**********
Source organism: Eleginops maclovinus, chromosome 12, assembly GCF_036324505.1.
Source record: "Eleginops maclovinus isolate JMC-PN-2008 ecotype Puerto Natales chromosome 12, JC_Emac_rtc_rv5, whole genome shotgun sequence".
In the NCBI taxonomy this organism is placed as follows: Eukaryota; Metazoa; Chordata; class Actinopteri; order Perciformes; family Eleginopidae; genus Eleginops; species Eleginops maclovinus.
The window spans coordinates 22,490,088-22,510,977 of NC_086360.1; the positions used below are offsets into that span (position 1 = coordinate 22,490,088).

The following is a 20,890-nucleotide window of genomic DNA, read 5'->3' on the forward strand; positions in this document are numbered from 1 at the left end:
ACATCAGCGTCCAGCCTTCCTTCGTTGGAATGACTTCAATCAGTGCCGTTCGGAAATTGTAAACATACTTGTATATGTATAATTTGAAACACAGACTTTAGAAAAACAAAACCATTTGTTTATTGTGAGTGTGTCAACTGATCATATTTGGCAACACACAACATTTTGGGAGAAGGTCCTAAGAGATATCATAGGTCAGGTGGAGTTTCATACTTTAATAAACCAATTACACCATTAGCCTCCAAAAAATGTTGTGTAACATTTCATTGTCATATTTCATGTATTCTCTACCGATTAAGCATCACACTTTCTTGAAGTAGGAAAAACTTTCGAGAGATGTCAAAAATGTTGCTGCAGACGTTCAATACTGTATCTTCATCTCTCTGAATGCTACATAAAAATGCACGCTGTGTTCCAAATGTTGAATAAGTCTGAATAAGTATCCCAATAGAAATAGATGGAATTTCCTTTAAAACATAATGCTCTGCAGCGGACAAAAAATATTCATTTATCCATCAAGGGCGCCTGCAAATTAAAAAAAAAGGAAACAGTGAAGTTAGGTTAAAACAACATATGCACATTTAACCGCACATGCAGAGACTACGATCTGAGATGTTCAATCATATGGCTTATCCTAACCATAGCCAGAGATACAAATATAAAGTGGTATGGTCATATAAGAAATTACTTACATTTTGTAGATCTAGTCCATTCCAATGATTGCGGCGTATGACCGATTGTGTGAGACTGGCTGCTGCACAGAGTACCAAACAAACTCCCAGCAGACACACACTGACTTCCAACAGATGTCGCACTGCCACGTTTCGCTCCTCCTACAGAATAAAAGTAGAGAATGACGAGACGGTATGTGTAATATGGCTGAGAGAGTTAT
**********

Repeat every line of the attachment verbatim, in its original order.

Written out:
Source organism: Eleginops maclovinus, chromosome 12, assembly GCF_036324505.1.
Source record: "Eleginops maclovinus isolate JMC-PN-2008 ecotype Puerto Natales chromosome 12, JC_Emac_rtc_rv5, whole genome shotgun sequence".
In the NCBI taxonomy this organism is placed as follows: Eukaryota; Metazoa; Chordata; class Actinopteri; order Perciformes; family Eleginopidae; genus Eleginops; species Eleginops maclovinus.
The window spans coordinates 22,490,088-22,510,977 of NC_086360.1; the positions used below are offsets into that span (position 1 = coordinate 22,490,088).

The following is a 20,890-nucleotide window of genomic DNA, read 5'->3' on the forward strand; positions in this document are numbered from 1 at the left end:
ACATCAGCGTCCAGCCTTCCTTCGTTGGAATGACTTCAATCAGTGCCGTTCGGAAATTGTAAACATACTTGTATATGTATAATTTGAAACACAGACTTTAGAAAAACAAAACCATTTGTTTATTGTGAGTGTGTCAACTGATCATATTTGGCAACACACAACATTTTGGGAGAAGGTCCTAAGAGATATCATAGGTCAGGTGGAGTTTCATACTTTAATAAACCAATTACACCATTAGCCTCCAAAAAATGTTGTGTAACATTTCATTGTCATATTTCATGTATTCTCTACCGATTAAGCATCACACTTTCTTGAAGTAGGAAAAACTTTCGAGAGATGTCAAAAATGTTGCTGCAGACGTTCAATACTGTATCTTCATCTCTCTGAATGCTACATAAAAATGCACGCTGTGTTCCAAATGTTGAATAAGTCTGAATAAGTATCCCAATAGAAATAGATGGAATTTCCTTTAAAACATAATGCTCTGCAGCGGACAAAAAATATTCATTTATCCATCAAGGGCGCCTGCAAATTAAAAAAAAAGGAAACAGTGAAGTTAGGTTAAAACAACATATGCACATTTAACCGCACATGCAGAGACTACGATCTGAGATGTTCAATCATATGGCTTATCCTAACCATAGCCAGAGATACAAATATAAAGTGGTATGGTCATATAAGAAATTACTTACATTTTGTAGATCTAGTCCATTCCAATGATTGCGGCGTATGACCGATTGTGTGAGACTGGCTGCTGCACAGAGTACCAAACAAACTCCCAGCAGACACACACTGACTTCCAACAGATGTCGCACTGCCACGTTTCGCTCCTCCTACAGAATAAAAGTAGAGAATGACGAGACGGTATGTGTAATATGGCTGAGAGAGTTAT